Maybe when internet access gets to be as fast as an 8X CD-ROM, our net connections will replace our CD-ROM drives as a means of game installation and the CD-check will be replaced by unique login indentifiers to a central authorizing server. And instead of playing redbook audio off our game CDs, we'll stream MP3 audio or DirectMusic off the 'net.  Hmmm...

Still, I think that until I see a wildtangent or other "online, stream it and play" game that looks as good and plays as well as a good "50 MB, download it, install and play it demo" does, the appeal will be too limited for serious publishers to put serious developers with serious budgets on game projects using the technology.
#21 by "CreoleNed"
2000-12-01 21:46:58
cned@telus.net
Paul, I don't think Quake was published as an experiment more than it was a game that had a stunningly confused theme behind it. The people at id couldn't agree *what* game it should be so we ended up with a bizarro gothic/futuristic hybrid. Admittedly, some people loved it, but I think it's letting id off easy by claiming it was an experiment. It was a game, just not a well-thought out one. Quake 2, obviously, was planned and executed with a solid "story" (as such) behind it.

Web-based, or to be more accurate, online games, won't be the future. They will be a part of it, but not all of it. There will always be a market for games that you just take home, install, play and then delete when you tire of them. I think the real question is how big will online games be? That, I really couldn't say. Clearly, as long as the majority of people are on dial-up, they will never dominate, but when issues of bandwidth are no longer the biggest concern, the situation could change dramatically.

And Hulka, doing all your Christmas shopping from home...how about the Sears catalog? Not high-tech, but it's always worked. :)
#22 by "deadlock"
2000-12-02 00:09:27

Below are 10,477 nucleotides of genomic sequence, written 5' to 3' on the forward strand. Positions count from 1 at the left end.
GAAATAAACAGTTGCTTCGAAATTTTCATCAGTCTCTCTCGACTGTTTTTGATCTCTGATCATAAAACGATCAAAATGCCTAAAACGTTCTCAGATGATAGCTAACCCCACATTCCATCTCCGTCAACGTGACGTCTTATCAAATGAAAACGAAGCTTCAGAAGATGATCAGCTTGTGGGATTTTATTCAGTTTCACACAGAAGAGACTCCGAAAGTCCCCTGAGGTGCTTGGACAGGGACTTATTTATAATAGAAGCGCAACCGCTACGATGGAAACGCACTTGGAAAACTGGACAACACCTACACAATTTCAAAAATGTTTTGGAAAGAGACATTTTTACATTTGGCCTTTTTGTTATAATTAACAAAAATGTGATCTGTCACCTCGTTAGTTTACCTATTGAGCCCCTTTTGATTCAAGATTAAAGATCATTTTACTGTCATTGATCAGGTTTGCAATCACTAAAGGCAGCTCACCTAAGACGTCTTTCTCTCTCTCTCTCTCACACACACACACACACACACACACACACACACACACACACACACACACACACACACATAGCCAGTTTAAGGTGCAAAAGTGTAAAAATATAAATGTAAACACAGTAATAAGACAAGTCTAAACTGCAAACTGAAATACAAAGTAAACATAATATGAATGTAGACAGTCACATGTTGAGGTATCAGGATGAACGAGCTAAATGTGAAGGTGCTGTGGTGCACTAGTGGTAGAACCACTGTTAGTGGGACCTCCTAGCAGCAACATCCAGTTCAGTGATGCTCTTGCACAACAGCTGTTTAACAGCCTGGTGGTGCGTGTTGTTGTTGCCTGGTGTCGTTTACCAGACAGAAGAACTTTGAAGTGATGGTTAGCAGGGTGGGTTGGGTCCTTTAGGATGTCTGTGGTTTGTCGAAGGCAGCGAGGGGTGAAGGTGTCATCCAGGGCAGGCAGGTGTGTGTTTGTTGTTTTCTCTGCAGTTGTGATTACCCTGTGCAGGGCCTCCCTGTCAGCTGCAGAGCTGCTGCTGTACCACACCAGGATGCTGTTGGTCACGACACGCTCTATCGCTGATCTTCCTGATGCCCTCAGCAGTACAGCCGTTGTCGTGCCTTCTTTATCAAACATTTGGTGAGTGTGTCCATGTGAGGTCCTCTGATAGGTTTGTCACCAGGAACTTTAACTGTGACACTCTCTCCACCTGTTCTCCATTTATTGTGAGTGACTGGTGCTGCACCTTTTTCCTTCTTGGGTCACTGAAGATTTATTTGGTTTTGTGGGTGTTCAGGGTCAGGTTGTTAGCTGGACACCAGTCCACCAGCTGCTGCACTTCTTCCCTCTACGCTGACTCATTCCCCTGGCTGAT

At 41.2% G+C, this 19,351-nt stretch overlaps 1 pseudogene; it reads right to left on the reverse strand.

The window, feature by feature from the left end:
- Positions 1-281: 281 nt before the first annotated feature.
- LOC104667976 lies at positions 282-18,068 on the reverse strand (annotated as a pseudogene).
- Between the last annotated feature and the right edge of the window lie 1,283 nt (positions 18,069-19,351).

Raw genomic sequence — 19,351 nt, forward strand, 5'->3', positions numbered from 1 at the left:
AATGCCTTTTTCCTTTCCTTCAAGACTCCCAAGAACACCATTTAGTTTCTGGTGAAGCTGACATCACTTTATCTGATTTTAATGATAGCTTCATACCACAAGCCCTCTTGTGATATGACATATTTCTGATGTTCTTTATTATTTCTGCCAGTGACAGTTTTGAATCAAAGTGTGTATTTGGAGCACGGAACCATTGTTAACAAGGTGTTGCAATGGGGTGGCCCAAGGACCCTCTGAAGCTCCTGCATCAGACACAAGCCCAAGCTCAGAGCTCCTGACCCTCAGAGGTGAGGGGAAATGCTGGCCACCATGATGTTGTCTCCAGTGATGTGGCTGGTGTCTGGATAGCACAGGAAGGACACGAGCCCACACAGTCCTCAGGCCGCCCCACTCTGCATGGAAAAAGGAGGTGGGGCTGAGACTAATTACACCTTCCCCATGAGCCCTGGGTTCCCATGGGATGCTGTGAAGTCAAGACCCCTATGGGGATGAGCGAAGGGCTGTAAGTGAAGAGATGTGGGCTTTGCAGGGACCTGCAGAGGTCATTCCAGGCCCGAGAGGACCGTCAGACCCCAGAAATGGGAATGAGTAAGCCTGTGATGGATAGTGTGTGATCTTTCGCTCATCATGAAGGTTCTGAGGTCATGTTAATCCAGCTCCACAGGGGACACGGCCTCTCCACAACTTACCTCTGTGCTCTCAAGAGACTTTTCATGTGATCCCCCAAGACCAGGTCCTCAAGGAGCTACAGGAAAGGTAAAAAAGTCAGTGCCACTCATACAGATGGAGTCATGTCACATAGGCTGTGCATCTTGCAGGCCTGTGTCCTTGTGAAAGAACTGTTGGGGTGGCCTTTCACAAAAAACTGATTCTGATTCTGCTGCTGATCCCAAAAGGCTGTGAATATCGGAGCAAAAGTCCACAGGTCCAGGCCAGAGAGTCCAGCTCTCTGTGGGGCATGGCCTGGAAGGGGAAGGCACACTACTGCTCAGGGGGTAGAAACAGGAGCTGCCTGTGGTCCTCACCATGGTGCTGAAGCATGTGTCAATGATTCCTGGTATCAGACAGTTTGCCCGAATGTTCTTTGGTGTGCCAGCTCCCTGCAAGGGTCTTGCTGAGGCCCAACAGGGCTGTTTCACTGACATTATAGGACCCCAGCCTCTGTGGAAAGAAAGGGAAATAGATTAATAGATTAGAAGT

deadlock@eircom.net
milamber:
We haven't see a good 2d platformer since Jazz 2


it's been pointed out before that console style games don't lend themselves very well to the PC. For one thing, PC gamers generally aren't interested. It's well-known as well that developers creating PC ports of console game usually do half-arsed jobs. Case-in-point: Tony Hawk's Pro Skater 2. My three year-old heap of shite is superior to a Playstation, yet the PC version of this game is inferior to the original. Why ? If anything, it should be at least the same.

As for Quake/Quake 2, it strikes me that the levels I liked best in Quake, and the ones I like best in Quake 3 are the ones done in a base stylee. Quake 2, to me, is superior to Quake. But that's just opinion, and you'd have to be fool-hardy to underestimate the impact that Quake had.

On a spurious topic, why are the posters on Linux boards so fucking militant ?

deadlock
#23 by "mcgrew"
2000-12-02 00:16:05
mcgrew@famvid.com
[19] Vengeance    "Off topic, got this in an email and thought I would share, its too funny not to. "

When did Jesse Jackson become a Republican? That sounds like a Jackson speech!

As long as we're off topic here, the Sarge pointed out over at the Crapfest that I'm getting sloppy with my links at theFragfest; I screwed one to his page up last week, and this week the link to the current Crapfest thread. All I can do is, oh hell there are a bunch more typos to fix, too. I'm getting sloppy. I apologise to everybody.

It's fixed now, at least that link (thanks, Sarge). The whole thing is going to be archived tomorrow and I'll fix the other typos then, there are a shitload.

And I'm taking a break from updating the Fragfest for at least a few weeks. It needs major maintenance, and I may make an MP3 of "Grandpa Got Dismembered By A Shambler".

If any of you have choirs and decent recording equipment, please let me know.

Now back on topic...


[20] Jason_Cross "Maybe when internet access gets to be as fast as an 8X CD-ROM, our net connections will replace our CD-ROM drives as a means of game installation..."

God no! What happens when Mr. Bill fucks up? Fifty bucks down the tubes. No, before I shell out fifty bucks I want backup. I want a box, and cover art, and a paper manual. Remember paper? (Stupid question to ask a magazine guy aint it?)


[21] CreoleNed "There will always be a market for games that you just take home, install, play and then delete when you tire of them. "

Yes, and then reinstall later... I'm revisiting Quake 1 right now!
-steve
#24 by "mcgrew"
2000-12-02 00:18:35
mcgrew@famvid.com
Forgot to mention, when it's archived the Christmas page takes its place. I apologize for the blatant wh0ring.
#25 by "None1a"
2000-12-02 03:09:27
none1a@home.com
But will the general public?